In a word (okay…two words) absolutely NOT.
Yes, I’m a DC (Doctor of Chiropractic) myself. Do I have a vested interest in promoting chiropractic? Not exactly, simply because I don’t do spinal adjusting (all of my work revolves around Functional Medicine, a very high-end neuro-metabolic approach to chronic conditions, endocrine issues, blood sugar problems, fatigue, autoimmune disorders, you name it, that relies mostly on scientific lab testing to identify the physiological imbalances and give a starting point in terms of helping improve those issues). Yes, it’s true: not every DC touches the spine. No, we’re not being sacrilegious or wasting our chiropractic degree; we’re just choosing to utilize different parts of our education and develop a different skillset.
So anyway…am I biased? Maybe. Do I still have a valid opinion? Yep.
My mother told me not so many years ago that I was born with a clubfoot. This was news to me. I had absolutely no reason to believe I ever had an imperfection like that. I have absolutely no residual evidence that I ever had one. I certainly couldn’t tell you which leg it was. My mother said it was straightened out by a chiropractic doctor when I was still a baby.
The first chiropractic adjustment I remember was when I was 14 and suffering from frequent major, painful middle ear infections. I was resistant to pretty much every common antibiotic. I had already had tubes put in. Every conventional medical intervention failed. Incidentally, I always drank a lot of cow’s milk, and had begun doing so at three months old (at which point I had also developed colic). Although the colic eventually resolved, the dairy allergy remained, completely unknown to me until I learned in chiropractic med school that ear infections are a major (and often one of the only) symptoms of a dairy allergy. Indeed, that and some skin problems were my only evidence of any possible allergies, but none were considered serious enough to warrant further investigation.
Imagine my surprise when, a few hours after my very first post-club foot adjustment, my hearing had improved by at least 50%. I knew this because as I was practicing for my piano lesson on our keyboard, the max volume I had it set at from the day before was too loud, for the first time. I was able to get the same benefit from setting the volume at about half of what it was before. I remember turning to my mother and saying, “mom – I can hear.” That was all it took for her. She had me in that DC’s office once a week on average; however often I needed it.
Doctors of Chiropractic who are worth their salt are responsible for these types of stories every day. What was a monumental life-changing moment for me was simply all in a day’s work for him. This isn’t to say that he shrugged it off as no big deal; it IS to say that he saw this kind of thing daily. When practiced properly, chiropractic produces miraculous results. While it is true that we need further objective research to quantify our findings and validate our claims and that much of the benefits espoused are theoretical in nature, the truth is that these miracle stories don’t originate from nowhere. Chiropractic is a fantastic healing science and art. Despite having been adjusted incorrectly (and there are indeed “right” and “wrong” ways to adjust!), I have also had very positive experiences.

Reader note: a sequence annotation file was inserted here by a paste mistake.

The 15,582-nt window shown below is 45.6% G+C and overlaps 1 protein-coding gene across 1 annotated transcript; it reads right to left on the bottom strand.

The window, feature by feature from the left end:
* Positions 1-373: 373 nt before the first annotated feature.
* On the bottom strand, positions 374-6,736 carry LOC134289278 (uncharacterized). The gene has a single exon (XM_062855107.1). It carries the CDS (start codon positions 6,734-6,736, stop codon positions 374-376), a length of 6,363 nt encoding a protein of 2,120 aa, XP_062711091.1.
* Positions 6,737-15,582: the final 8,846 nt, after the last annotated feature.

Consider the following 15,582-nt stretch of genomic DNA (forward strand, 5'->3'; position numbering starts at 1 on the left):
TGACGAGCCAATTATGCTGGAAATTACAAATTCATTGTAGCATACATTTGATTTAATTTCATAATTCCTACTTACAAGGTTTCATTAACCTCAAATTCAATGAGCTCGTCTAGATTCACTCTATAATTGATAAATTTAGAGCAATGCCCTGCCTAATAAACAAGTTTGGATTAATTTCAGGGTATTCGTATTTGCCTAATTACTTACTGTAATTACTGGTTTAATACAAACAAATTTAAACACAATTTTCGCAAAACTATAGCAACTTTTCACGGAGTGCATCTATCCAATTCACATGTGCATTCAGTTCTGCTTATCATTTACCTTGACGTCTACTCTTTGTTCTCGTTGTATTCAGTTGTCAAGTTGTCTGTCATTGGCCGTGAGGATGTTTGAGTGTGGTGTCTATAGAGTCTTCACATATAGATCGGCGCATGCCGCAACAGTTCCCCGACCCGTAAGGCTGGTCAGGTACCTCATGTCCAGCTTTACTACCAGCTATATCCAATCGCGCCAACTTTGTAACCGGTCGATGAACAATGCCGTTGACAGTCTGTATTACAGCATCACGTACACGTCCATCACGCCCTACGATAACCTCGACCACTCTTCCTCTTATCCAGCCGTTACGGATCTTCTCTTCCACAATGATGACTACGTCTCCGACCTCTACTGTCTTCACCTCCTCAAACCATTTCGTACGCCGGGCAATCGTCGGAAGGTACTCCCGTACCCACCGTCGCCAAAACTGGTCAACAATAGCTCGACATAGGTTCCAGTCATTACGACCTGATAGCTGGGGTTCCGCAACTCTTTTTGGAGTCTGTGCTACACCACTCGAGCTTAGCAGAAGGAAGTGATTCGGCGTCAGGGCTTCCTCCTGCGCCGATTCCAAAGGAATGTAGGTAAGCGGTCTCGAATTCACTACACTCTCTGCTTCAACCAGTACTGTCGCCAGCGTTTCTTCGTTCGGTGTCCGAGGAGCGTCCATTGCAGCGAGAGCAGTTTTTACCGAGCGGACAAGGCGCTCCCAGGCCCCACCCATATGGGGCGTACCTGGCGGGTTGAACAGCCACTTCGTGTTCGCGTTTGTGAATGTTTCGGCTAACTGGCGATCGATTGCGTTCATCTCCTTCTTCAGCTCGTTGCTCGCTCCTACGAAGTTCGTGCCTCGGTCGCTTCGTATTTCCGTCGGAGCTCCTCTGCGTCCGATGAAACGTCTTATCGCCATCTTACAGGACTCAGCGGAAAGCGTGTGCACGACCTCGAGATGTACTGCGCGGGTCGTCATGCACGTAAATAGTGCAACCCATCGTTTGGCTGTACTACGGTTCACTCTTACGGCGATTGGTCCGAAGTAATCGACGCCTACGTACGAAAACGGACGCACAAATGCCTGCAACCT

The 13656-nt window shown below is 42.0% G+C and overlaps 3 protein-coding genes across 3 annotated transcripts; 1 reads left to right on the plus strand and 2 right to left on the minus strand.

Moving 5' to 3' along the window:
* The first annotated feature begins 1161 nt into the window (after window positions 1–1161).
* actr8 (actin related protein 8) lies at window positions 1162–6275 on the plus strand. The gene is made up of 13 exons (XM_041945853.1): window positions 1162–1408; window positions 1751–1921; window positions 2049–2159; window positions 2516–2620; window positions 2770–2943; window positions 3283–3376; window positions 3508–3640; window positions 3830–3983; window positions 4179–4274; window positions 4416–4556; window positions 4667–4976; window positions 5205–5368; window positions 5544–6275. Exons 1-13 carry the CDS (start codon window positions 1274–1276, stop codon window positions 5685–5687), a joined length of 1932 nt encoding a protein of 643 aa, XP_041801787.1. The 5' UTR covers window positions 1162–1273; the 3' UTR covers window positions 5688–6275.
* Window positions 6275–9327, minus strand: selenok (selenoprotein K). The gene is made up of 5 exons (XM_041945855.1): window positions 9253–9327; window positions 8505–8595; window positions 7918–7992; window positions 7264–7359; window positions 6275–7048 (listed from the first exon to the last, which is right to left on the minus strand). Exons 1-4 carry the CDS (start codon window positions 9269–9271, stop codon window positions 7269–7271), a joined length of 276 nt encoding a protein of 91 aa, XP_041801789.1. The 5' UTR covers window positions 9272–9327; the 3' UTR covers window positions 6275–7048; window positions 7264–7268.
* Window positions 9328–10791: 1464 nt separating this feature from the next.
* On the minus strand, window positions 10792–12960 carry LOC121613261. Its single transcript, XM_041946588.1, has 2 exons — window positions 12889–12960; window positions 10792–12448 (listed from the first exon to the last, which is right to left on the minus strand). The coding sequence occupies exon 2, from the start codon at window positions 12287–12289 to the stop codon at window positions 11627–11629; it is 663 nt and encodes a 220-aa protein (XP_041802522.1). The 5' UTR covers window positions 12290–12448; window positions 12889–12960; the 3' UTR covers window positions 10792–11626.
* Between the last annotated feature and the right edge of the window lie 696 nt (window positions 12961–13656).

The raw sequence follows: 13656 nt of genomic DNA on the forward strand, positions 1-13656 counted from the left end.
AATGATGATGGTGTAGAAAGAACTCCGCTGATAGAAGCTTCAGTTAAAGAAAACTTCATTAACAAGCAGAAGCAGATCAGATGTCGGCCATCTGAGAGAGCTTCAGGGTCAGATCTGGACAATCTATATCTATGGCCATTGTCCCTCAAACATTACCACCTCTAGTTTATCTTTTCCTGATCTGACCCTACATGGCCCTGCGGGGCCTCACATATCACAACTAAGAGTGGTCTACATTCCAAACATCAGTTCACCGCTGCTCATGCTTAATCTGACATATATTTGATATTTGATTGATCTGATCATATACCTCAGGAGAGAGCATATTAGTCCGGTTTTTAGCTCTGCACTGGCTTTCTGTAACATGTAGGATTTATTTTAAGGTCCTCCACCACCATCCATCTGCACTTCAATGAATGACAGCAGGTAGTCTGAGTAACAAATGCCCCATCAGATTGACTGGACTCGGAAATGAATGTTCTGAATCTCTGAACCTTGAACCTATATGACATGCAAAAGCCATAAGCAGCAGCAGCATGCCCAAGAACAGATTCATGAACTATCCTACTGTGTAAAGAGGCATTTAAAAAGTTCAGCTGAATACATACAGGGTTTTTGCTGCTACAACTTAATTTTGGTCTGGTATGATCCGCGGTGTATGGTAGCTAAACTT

In reality, it’s not the chiropractic discipline that is the problem. While chiropractic itself often finds itself in caught in the crosshairs of hostility and debate, and a lot of its premises come under attack frequently, it’s not the modality itself that needs to be questioned. Ask those who actually practice chiropractic or patients who visit a chiropractic doctor, and you’ll find that a vast majority of them have at least one success story or two to tell.
Where the stitching unravels is much like the professions of dentistry or law, or even conventional medicine: not all practitioners are created equal. There are good and bad in every profession, and the stigma is compounded when the topic of discussion is a minority or that which goes against a grain of some kind. When a medical doctor screws up (often egregiously), people write it off as a bad doctor. When a chiropractic doctor screws up (sometimes egregiously but most often much less so), the public writes off the whole profession as a screwy profession wrought with quackery. It’s a double standard.
Now, this isn’t to say that some chiropractic doctors themselves aren’t scam artists. Some are, and it happens more commonly than any of us would like to admit. It’s a combo of laziness and materialism, optionally shrouded in a veil of nearly-theological philosophy. This happens in many other professions (remember the MD that stops listening after you named off the first two of your eight different symptoms and started looking for a drug to quell the symptoms, handed you a slip of paper with a prescription and waved you out of his or her office?) but as often-flamboyant, unconventional characters, chiropractic doctors tend to stand out a little bit more, especially if they start talking about weirdo concepts like “subluxations” and how they’ll “kill you”. Yeah, right. Yes, those are con artists. Maybe they know it, most likely they don’t – but that doesn’t change anything: it’s still a con.
But please don’t toss the whole profession and the rest of the otherwise excellent doctors in with those few. If you’ve come across one of those characters and sworn off All Things Chiropractic because of them, please – give it another chance. Do your homework first, to minimize your chance of getting caught up with another one of these characters, by calling their office and making sure that their staff sounds halfway normal and describes the doctor in a manner that is down-to-earth. But please do give it that chance. Believe me, as someone who has experienced both extremes–good and bad, I can still be 100% honest when I say: it’s worth it!